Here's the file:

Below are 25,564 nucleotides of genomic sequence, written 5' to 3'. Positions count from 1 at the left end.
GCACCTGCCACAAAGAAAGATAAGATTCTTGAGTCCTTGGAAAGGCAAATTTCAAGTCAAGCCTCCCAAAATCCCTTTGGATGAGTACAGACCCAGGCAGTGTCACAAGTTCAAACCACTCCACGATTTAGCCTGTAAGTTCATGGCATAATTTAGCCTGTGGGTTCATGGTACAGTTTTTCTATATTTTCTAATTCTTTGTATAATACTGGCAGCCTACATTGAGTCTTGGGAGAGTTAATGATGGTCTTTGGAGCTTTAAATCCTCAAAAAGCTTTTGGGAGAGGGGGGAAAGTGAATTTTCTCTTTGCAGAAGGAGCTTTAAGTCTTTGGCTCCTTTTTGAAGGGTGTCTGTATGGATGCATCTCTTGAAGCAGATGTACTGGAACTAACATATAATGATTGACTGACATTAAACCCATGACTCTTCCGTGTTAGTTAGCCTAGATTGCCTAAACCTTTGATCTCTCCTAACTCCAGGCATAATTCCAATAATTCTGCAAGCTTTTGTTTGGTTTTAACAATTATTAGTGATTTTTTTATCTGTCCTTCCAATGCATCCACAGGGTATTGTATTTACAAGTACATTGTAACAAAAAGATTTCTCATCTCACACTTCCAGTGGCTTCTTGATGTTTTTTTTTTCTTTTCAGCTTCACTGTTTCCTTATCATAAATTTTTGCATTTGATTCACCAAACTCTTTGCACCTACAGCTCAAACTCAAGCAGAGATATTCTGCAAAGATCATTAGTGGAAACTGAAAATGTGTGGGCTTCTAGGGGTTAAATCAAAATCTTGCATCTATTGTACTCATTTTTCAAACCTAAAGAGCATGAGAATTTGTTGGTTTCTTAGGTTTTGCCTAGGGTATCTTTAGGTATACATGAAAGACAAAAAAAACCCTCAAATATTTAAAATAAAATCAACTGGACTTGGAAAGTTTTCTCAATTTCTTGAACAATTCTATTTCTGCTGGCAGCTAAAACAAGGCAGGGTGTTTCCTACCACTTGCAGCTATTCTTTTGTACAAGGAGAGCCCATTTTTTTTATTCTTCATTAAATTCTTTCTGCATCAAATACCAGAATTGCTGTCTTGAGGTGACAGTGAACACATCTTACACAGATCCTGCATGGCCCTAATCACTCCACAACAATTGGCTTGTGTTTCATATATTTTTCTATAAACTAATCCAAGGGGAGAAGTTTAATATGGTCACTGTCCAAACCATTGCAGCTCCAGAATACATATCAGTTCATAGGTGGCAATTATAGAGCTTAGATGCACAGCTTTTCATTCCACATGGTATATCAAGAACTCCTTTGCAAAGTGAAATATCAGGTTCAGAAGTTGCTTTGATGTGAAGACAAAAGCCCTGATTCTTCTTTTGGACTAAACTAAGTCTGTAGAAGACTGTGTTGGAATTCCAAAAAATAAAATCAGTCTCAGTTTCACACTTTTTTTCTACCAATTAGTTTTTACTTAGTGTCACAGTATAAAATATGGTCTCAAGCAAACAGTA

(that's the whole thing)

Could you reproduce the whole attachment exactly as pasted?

Below are 25,564 nucleotides of genomic sequence, written 5' to 3'. Positions count from 1 at the left end.
GCACCTGCCACAAAGAAAGATAAGATTCTTGAGTCCTTGGAAAGGCAAATTTCAAGTCAAGCCTCCCAAAATCCCTTTGGATGAGTACAGACCCAGGCAGTGTCACAAGTTCAAACCACTCCACGATTTAGCCTGTAAGTTCATGGCATAATTTAGCCTGTGGGTTCATGGTACAGTTTTTCTATATTTTCTAATTCTTTGTATAATACTGGCAGCCTACATTGAGTCTTGGGAGAGTTAATGATGGTCTTTGGAGCTTTAAATCCTCAAAAAGCTTTTGGGAGAGGGGGGAAAGTGAATTTTCTCTTTGCAGAAGGAGCTTTAAGTCTTTGGCTCCTTTTTGAAGGGTGTCTGTATGGATGCATCTCTTGAAGCAGATGTACTGGAACTAACATATAATGATTGACTGACATTAAACCCATGACTCTTCCGTGTTAGTTAGCCTAGATTGCCTAAACCTTTGATCTCTCCTAACTCCAGGCATAATTCCAATAATTCTGCAAGCTTTTGTTTGGTTTTAACAATTATTAGTGATTTTTTTATCTGTCCTTCCAATGCATCCACAGGGTATTGTATTTACAAGTACATTGTAACAAAAAGATTTCTCATCTCACACTTCCAGTGGCTTCTTGATGTTTTTTTTTTCTTTTCAGCTTCACTGTTTCCTTATCATAAATTTTTGCATTTGATTCACCAAACTCTTTGCACCTACAGCTCAAACTCAAGCAGAGATATTCTGCAAAGATCATTAGTGGAAACTGAAAATGTGTGGGCTTCTAGGGGTTAAATCAAAATCTTGCATCTATTGTACTCATTTTTCAAACCTAAAGAGCATGAGAATTTGTTGGTTTCTTAGGTTTTGCCTAGGGTATCTTTAGGTATACATGAAAGACAAAAAAAACCCTCAAATATTTAAAATAAAATCAACTGGACTTGGAAAGTTTTCTCAATTTCTTGAACAATTCTATTTCTGCTGGCAGCTAAAACAAGGCAGGGTGTTTCCTACCACTTGCAGCTATTCTTTTGTACAAGGAGAGCCCATTTTTTTTATTCTTCATTAAATTCTTTCTGCATCAAATACCAGAATTGCTGTCTTGAGGTGACAGTGAACACATCTTACACAGATCCTGCATGGCCCTAATCACTCCACAACAATTGGCTTGTGTTTCATATATTTTTCTATAAACTAATCCAAGGGGAGAAGTTTAATATGGTCACTGTCCAAACCATTGCAGCTCCAGAATACATATCAGTTCATAGGTGGCAATTATAGAGCTTAGATGCACAGCTTTTCATTCCACATGGTATATCAAGAACTCCTTTGCAAAGTGAAATATCAGGTTCAGAAGTTGCTTTGATGTGAAGACAAAAGCCCTGATTCTTCTTTTGGACTAAACTAAGTCTGTAGAAGACTGTGTTGGAATTCCAAAAAATAAAATCAGTCTCAGTTTCACACTTTTTTTCTACCAATTAGTTTTTACTTAGTGTCACAGTATAAAATATGGTCTCAAGCAAACAGTA